Parents know the unparalleled joy and wonder of hearing a beloved child’s first words turn quickly into whole sentences and then babbling paragraphs. But how human children acquire language-which is so complex and has so many variations-remains largely a mystery. Fifty years ago, linguist and philosopher Noam Chomsky proposed an answer: Humans are able to learn language so quickly because some knowledge of grammar is hardwired into our brains. In other words, we know some of the most fundamental things about human language unconsciously at birth, without ever being taught.
Now, in a groundbreaking study, cognitive scientists at The Johns Hopkins University have confirmed a striking prediction of the controversial hypothesis that human beings are born with knowledge of certain syntactical rules that make learning human languages easier.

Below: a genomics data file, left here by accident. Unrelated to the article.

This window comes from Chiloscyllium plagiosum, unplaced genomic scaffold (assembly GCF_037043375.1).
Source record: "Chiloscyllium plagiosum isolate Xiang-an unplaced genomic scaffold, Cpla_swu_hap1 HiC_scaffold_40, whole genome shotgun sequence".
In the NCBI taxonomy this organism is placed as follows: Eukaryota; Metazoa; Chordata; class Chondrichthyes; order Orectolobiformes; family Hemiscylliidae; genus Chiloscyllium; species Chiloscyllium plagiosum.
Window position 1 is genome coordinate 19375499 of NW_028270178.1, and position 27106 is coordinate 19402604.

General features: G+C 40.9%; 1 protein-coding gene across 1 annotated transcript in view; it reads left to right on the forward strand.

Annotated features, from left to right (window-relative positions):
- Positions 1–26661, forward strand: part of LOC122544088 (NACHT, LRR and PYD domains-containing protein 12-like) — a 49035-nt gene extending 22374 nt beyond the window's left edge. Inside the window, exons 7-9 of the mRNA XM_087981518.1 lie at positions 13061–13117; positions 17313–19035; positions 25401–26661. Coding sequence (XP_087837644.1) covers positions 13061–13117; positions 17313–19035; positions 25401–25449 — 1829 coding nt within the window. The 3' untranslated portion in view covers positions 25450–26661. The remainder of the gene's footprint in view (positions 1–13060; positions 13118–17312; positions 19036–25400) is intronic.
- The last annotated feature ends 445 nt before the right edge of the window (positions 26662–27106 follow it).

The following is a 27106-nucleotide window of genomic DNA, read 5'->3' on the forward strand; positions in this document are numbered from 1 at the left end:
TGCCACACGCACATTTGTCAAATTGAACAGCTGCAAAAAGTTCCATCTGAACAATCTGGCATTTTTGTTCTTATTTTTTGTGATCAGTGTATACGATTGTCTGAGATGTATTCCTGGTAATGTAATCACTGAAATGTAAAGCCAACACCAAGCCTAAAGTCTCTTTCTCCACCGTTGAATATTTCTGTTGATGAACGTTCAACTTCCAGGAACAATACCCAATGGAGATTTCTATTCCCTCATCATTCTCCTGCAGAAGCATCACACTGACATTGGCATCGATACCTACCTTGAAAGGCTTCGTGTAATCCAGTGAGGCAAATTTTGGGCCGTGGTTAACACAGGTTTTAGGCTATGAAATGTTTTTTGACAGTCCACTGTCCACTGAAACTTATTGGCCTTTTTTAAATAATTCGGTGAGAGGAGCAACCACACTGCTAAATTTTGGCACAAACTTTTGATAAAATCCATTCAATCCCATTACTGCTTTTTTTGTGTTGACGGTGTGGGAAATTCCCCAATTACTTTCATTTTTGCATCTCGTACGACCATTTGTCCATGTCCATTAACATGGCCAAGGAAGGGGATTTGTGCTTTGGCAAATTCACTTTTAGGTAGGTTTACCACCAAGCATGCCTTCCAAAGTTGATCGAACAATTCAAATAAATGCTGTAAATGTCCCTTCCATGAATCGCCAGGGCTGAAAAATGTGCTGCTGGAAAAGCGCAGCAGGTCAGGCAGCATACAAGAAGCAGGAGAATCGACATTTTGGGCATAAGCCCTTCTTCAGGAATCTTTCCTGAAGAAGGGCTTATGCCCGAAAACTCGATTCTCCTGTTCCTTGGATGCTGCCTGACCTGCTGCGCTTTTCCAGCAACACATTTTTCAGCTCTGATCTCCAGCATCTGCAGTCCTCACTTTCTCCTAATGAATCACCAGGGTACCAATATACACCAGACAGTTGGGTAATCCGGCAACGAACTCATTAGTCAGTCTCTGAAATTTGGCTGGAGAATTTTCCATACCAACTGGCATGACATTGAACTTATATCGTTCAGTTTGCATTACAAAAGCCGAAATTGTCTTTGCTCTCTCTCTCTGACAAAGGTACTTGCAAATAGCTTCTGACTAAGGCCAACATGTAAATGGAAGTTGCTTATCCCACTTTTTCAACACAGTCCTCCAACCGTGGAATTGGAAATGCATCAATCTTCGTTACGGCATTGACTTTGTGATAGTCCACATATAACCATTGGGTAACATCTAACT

“This research shows clearly that learners are not blank slates; rather, their inherent biases, or preferences, influence what they will learn. Understanding how language is acquired is really the holy grail in linguistics,” said lead author Jennifer Culbertson.
The study not only provides evidence remarkably consistent with Chomsky’s hypothesis but also introduces an interesting new approach to generating and testing other hypotheses aimed at answering some of the biggest questions concerning the language learning process.